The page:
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Does the Fourth Amendment Apply to Private Individuals?


The Fourth Amendment to the U.S. Constitution protects you against unreasonable searches and seizures. In broad terms, this means that an agent of the government cannot search or seize your property without either first obtaining your consent or a warrant from a judge. Any evidence seized in violation of the Fourth Amendment is inadmissible in court and cannot be used to convict a suspect of a crime.

Florida Man Receives 15-Year Sentence After Landlord’s Son Finds Gun in Apartment

But what if the police receive evidence seized by a non-government actor? In general, searches by private individuals do not fall under the Fourth Amendment. But there is an exception when that individual “acts as an instrument or agent of the government.” In other words, if the police direct a non-government actor to conduct a warrantless search of a suspect’s property, that would violate the Fourth Amendment. If the private party acted completely on their own accord, however, police and prosecutors could use any evidence found.

A recent decision from the U.S. 11th Circuit Court of Appeals, United States v. Perez, provides a helpful illustration of these rules. In this case, prosecutors charged the defendant with violating a federal law that makes it a crime for a convicted felon to possess a firearm. The defendant was a convicted felon.

One day, the defendant got into a verbal argument with his landlord’s son, a man named Hernandez. During this argument, Hernandez said the defendant “flashed a firearm” at him. Hernandez subsequently called the police.

The police arrested the defendant and conducted a search of the yard outside the residence. When the police could not find the defendant’s firearm, they left. Some time later, Hernandez heard the defendant’s dog barking out in the yard. Hernandez decided to take the dog back inside the defendant’s apartment. While inside the defendant’s apartment, Hernandez found the gun. Hernandez informed the police of this discovery. The police then obtained a search warrant and recovered the gun from the defendant’s apartment.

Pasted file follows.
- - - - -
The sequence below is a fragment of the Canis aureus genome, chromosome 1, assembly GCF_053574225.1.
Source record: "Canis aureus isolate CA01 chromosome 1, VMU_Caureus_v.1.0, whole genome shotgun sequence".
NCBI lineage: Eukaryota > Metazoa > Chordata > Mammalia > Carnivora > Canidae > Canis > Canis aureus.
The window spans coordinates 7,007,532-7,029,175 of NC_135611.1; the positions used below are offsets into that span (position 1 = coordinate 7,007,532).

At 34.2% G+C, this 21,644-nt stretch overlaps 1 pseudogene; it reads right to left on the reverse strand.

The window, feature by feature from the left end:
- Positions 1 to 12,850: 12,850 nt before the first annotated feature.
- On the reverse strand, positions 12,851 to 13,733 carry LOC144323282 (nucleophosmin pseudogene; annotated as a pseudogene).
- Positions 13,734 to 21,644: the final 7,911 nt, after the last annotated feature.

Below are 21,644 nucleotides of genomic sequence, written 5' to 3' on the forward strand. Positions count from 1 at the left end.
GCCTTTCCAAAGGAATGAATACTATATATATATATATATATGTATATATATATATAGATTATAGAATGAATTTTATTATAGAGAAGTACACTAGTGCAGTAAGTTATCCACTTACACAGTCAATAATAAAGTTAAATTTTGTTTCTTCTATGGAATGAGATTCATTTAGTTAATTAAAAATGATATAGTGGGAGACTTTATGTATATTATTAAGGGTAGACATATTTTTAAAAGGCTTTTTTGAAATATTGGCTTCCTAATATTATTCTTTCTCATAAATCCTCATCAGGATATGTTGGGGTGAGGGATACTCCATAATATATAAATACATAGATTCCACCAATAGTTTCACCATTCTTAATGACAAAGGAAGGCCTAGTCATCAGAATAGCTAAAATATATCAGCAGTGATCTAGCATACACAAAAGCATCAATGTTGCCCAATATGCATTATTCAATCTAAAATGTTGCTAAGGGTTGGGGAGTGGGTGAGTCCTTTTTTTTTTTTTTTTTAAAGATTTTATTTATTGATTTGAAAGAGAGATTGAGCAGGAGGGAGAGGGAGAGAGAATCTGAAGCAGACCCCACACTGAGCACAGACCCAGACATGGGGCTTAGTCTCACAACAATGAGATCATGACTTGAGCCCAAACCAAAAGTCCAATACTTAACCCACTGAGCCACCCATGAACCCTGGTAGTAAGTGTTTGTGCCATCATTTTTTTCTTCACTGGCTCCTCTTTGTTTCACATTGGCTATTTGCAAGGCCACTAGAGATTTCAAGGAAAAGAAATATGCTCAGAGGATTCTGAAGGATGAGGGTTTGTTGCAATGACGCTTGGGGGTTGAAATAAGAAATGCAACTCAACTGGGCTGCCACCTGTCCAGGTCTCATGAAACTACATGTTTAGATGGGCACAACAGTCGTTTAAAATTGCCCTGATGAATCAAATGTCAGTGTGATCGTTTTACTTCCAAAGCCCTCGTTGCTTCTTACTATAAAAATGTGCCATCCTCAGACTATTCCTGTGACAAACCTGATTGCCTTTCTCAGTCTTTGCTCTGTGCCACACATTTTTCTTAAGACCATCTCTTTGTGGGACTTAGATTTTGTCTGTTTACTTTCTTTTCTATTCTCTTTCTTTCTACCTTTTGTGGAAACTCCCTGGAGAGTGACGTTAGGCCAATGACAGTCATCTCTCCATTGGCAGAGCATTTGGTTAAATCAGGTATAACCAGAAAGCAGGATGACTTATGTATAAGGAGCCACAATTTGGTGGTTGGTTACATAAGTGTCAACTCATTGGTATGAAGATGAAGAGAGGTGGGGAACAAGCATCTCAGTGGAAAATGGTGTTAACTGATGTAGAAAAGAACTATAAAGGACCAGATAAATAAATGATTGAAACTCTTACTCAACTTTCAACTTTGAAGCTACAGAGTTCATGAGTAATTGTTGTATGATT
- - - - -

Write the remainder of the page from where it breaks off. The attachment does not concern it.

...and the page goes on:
A jury convicted the defendant of bring a felon-in-possession of a firearm. The judge sentenced the defendant to more than 15 years in prison. On appeal, the defendant raised a number of issues, including his objection to Hernandez’s actions in finding the gun, which was obviously the key piece of evidence introduced at trial.

The 11th Circuit upheld the defendant’s conviction. The appellate court said Hernandez was not acting as an agent of the government when he entered the defendant’s apartment. Critically, there was no evidence that the police ever instructed or encouraged Hernandez to search the apartment. As noted above, Hernandez only went inside to “tie up [the defendant’s” dog,“ who had been left out in the yard. Given that the police had “no knowledge” of the search, there was therefore no Fourth Amendment violation.

Contact Florida Criminal Defense Lawyer Jose Baez Today

Many criminal convictions turn on the legality of a police search. A qualified Orlando criminal defense lawyer can review the circumstances surrounding any police search in your case and challenge any illegal or unconstitutional activities on your behalf. Contact the Baez Law Firm today if you are facing criminal charges and need to speak with an attorney.





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